Spring Semester 2015 and internships for credit at Sant’Anna Institute (Sorrento, Italy)

Enrollments open! 

Sant’Anna Institute, in Sorrento, Italy, offers the unique

experience of interning (for Academic Credit) in your

field of study while being abroad!

An internship is a learning opportunity that supports

professional and personal growth.

Internships can be paired with 1-3 other academic courses

(including Italian Language) and are available for:

  • 3 credits (150 hours)
  • 6 credits (236 hours)
  • 9 credits (380 hours)

For information:

http://www.santannainstitute.com/en/internship.php

Our wide range of partnerships can accommodate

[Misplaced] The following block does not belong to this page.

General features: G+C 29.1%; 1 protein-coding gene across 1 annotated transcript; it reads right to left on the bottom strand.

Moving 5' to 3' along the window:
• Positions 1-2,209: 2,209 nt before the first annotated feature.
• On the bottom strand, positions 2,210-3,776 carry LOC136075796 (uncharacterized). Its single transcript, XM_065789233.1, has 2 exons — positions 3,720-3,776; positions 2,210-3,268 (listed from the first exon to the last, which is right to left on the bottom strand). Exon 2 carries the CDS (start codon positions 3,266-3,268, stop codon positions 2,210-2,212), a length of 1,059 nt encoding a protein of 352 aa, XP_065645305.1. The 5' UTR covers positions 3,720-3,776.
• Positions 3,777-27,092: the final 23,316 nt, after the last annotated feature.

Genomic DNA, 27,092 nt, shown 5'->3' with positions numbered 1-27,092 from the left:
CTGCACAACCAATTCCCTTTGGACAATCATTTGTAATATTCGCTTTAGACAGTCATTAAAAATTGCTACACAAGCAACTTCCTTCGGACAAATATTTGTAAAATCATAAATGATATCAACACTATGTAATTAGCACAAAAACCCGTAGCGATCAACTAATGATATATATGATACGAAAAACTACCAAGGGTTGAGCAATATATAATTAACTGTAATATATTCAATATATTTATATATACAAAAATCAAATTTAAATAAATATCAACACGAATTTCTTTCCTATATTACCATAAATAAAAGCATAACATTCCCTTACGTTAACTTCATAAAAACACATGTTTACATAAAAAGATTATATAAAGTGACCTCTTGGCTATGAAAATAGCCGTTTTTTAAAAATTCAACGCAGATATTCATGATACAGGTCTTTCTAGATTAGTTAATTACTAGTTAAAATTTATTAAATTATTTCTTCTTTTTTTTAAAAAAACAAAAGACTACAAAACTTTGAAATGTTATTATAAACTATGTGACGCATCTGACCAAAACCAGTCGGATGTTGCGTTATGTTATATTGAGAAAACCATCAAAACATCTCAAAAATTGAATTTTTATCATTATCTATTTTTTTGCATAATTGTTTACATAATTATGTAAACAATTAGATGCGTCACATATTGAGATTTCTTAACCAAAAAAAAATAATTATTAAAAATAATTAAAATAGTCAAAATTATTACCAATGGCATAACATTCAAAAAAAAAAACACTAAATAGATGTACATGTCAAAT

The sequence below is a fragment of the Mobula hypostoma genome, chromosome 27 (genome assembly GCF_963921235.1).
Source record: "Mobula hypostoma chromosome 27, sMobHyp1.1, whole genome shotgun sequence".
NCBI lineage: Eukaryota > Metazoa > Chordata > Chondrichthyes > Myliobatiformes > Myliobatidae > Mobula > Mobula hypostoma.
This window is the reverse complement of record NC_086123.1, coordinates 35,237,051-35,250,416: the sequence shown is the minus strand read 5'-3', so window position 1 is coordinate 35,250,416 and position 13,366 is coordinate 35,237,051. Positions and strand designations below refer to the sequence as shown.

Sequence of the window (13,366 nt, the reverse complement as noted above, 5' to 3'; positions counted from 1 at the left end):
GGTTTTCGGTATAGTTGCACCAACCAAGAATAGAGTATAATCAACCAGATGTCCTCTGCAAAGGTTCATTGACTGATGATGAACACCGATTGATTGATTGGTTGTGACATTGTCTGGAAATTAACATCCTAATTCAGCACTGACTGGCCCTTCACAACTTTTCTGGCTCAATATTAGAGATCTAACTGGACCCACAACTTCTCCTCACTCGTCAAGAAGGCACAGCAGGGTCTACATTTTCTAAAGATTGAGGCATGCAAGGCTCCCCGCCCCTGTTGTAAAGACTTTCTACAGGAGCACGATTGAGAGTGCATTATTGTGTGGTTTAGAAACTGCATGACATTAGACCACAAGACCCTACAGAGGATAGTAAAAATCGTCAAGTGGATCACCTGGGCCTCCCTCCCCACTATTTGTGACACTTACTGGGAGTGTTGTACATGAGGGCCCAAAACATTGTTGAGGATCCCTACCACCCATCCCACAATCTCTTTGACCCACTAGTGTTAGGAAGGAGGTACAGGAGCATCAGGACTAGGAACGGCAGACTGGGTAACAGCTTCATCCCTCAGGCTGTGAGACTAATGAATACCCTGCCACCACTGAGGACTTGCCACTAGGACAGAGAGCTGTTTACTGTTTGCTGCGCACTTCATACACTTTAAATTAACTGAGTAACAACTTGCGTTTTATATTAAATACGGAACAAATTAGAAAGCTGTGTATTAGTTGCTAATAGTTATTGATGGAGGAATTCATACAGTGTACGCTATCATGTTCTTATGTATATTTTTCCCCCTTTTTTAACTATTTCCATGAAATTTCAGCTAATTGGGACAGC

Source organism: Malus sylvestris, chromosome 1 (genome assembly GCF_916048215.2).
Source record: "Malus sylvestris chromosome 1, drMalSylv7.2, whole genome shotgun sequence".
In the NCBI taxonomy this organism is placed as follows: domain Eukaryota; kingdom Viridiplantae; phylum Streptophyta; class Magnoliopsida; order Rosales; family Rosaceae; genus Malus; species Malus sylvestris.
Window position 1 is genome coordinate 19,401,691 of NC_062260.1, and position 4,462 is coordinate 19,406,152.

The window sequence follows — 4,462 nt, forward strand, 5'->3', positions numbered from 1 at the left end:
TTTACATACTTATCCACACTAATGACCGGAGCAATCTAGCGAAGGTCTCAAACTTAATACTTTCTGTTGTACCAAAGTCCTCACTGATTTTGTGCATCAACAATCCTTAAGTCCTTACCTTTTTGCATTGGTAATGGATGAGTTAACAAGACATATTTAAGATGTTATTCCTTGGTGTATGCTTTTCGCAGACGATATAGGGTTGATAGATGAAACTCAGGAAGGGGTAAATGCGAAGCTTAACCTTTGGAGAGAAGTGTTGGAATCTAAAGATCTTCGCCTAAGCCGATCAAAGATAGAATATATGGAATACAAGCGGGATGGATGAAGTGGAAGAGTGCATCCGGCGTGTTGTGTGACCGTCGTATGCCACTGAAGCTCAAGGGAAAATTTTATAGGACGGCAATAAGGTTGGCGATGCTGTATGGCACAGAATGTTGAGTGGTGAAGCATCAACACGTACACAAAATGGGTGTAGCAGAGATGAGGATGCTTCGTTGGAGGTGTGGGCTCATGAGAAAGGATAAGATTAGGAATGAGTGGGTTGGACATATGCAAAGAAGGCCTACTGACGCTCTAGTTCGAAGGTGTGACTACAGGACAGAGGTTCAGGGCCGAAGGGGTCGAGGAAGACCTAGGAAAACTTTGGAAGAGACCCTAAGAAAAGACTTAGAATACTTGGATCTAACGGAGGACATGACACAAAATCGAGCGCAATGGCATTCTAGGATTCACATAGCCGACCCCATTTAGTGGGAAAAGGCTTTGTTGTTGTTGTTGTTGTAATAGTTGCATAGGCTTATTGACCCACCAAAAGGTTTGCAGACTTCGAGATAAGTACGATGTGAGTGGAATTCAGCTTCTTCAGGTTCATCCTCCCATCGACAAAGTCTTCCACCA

almost any type of major, including:

- Business

- Education

- Culinary arts

- Natural sciences

- Education

- Art

- Tourism

Typical internship placements:

-VIP Resorts/Hotels

-Travel Agencies

-Restaurants

-Import/export companies

-Architecture firms

-Bakeries

-Schools (Both public and private)

ENROLMENTS OPEN FOR SPRING 2015

http://www.santannainstitute.com/en/application-procedure.php

CIVIC ENGAGEMENT:

http://www.santannainstitute.com/en/community-service.php

For information, please contact info@santannainstitute.com

 

EARLY BIRD APPLICATION GRANT:

get $2,000 off your tuition if you enroll by September 7th.

Promotion code: STN888

Don’t miss this chance!

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“I felt a sense of home while I was around the Sorrento people”

Bianca Lenski, from Colorado State University and student at Sant’Anna during the Summer I 2014, interviewed about her stay in Sorrento. Thank you for sharing with us your experience!

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1) If you could have brought one part of Italian culture back to the States, what would it have been and why?